When you mentally prepare yourself for a stressful event — like confronting your boss, or getting into a fight with your partner — do you fantasize that the problem could just disappear?
Or, do your thoughts turn more toward the steps that you need to take to make it go away?
How you cope with stress before it happens could affect how you feel the next day, a new study suggests. Some strategies, like daydreaming about the problem fixing itself, might make you feel worse.
"What you do on Monday really makes a difference for how you feel on Tuesday," study author Shevaun Neupert, an associate professor of psychology at North Carolina State University, said in a statement.
In the study, researchers looked at 43 adults, mostly women, between ages 60 and 96. The participants filled out a daily diary for nine days, answering questions about their mood, physical health, the stresses they expected face in the near future and how they were preparing for those stresses. [11 Tips to Lower Stress]
For example, the participants were asked, "How likely is it that you will have an argument or disagreement with someone within the next 24 hours?" Then, they had to rate how likely they were to use particular coping strategies to deal with that looming fight.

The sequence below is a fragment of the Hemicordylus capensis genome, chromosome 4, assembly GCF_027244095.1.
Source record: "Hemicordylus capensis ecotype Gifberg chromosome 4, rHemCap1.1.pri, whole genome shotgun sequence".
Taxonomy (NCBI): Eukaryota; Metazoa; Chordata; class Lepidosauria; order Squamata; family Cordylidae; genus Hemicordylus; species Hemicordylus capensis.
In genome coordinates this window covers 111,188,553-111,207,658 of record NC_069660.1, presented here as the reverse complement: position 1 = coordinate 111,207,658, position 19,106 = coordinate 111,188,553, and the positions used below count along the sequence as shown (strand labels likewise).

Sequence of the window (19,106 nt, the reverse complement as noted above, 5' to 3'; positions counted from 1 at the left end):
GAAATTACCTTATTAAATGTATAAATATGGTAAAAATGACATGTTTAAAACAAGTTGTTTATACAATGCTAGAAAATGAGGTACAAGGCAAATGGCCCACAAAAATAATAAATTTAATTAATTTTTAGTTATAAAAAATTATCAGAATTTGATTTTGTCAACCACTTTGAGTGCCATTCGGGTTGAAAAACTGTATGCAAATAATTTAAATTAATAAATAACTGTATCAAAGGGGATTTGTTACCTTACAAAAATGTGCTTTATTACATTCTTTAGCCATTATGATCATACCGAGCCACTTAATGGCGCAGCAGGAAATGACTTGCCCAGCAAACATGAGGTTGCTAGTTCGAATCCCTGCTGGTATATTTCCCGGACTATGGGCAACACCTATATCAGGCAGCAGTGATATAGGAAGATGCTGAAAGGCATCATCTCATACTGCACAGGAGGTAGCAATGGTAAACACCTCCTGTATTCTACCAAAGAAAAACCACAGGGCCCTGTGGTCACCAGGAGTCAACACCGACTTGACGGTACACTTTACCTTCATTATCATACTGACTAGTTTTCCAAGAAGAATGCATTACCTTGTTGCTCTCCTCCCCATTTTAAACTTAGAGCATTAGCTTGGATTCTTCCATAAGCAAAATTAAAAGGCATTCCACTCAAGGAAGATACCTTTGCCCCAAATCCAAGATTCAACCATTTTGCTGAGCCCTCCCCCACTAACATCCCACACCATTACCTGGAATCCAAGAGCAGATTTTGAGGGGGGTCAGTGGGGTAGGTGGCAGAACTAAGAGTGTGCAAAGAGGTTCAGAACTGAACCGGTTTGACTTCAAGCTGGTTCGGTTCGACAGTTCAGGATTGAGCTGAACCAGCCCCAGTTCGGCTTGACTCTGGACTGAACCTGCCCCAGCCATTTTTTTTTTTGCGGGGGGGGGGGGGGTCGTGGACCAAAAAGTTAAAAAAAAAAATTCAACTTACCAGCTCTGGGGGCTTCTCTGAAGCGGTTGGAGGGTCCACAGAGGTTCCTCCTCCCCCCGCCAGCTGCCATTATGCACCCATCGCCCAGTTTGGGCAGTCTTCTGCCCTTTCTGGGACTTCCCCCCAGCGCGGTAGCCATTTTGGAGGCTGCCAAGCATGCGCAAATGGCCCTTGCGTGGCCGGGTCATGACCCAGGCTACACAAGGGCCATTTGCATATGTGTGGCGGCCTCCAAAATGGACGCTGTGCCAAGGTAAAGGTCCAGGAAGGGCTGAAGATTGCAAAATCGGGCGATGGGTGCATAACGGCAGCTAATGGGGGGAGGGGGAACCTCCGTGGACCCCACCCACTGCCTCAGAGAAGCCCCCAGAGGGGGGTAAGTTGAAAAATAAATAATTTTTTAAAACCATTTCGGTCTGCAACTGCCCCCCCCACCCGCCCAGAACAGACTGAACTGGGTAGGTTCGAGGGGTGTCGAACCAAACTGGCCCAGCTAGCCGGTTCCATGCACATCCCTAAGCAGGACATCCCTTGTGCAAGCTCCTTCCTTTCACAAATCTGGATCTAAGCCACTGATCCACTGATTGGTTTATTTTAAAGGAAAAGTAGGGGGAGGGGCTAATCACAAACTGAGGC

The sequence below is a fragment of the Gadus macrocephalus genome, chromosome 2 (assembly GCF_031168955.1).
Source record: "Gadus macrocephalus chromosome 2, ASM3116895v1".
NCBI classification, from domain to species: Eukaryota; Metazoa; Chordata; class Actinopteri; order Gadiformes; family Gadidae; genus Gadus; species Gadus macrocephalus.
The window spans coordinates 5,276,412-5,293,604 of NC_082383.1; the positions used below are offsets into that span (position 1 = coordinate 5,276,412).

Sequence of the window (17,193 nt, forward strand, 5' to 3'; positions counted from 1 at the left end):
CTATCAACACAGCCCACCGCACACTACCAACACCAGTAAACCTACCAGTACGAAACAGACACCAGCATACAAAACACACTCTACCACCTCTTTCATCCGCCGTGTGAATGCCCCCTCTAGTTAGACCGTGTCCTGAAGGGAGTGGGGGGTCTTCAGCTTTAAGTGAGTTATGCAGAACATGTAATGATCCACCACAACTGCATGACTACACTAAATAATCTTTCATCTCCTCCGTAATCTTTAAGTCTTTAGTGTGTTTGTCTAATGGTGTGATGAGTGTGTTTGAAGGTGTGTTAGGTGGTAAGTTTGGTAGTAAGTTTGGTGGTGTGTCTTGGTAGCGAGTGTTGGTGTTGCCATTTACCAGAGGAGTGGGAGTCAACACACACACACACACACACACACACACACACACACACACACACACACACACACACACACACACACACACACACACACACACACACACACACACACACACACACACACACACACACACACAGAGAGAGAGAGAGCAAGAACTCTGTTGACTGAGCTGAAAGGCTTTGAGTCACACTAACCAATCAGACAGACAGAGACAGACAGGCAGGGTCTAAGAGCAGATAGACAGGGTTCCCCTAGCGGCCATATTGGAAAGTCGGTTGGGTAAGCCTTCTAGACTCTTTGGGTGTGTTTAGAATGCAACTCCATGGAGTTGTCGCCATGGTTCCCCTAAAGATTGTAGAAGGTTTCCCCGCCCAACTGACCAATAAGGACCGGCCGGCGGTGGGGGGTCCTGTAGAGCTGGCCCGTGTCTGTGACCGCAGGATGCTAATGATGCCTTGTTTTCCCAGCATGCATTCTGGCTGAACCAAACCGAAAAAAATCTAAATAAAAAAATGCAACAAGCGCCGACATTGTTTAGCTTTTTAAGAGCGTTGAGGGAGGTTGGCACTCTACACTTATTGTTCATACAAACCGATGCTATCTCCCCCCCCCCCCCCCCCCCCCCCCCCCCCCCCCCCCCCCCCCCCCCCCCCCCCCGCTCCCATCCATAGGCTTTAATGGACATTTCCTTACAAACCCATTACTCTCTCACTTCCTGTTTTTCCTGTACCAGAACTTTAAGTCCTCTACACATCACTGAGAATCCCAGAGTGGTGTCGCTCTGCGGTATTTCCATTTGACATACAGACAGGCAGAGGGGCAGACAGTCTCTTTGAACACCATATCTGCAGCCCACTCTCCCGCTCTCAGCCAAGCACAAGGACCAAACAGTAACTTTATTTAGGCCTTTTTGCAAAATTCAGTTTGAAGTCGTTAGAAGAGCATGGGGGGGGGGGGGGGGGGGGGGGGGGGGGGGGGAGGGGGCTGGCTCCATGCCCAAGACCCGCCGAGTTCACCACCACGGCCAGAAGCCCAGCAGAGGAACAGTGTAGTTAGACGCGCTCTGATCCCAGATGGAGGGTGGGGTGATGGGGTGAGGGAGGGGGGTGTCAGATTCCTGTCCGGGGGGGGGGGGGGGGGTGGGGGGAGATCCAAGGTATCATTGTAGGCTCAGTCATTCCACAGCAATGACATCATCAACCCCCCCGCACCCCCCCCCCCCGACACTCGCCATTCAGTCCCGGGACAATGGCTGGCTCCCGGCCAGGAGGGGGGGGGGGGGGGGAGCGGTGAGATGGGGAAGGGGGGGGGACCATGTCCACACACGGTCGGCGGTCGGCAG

The researchers broke down the coping strategies into four categories: problem analysis (such as actively thinking about why the problem is happening); plan rehearsal (thinking about the steps needed to arrive at a solution); stagnant deliberation (dwelling on the issue without making progress on it); and outcome fantasy (daydreaming that the problem would somehow fix itself).
They found that people's coping behaviors changed from day to day, depending on the context of the stress they were dealing with (for example, whether it was a work-related stress or household stress).
"The findings tell us that one person may use multiple coping mechanisms over time — something that's pretty exciting, since we didn't know this before," said Neupert.
The researchers also found that the study participants who engaged in the strategies of "outcome fantasy" and "stagnant deliberation" when they thought about potential arguments more likely to be in a worse mood and report more physical health problems the next day. Meanwhile, "problem analysis" and "plan rehearsal" didn't seem to affect well-being the following day.
The authors emphasized that this was a pilot study and that their results need to be replicated with more participants. But the initial findings hint that further research could offer people better strategies to deal with stressful events.
"The more we understand what's really going on, the better we'll be able to help people deal effectively with the stressors that come up in their lives," Neupert said.
The findings were published online Feb. 13 in the Journal of Gerontology: Psychological Sciences.
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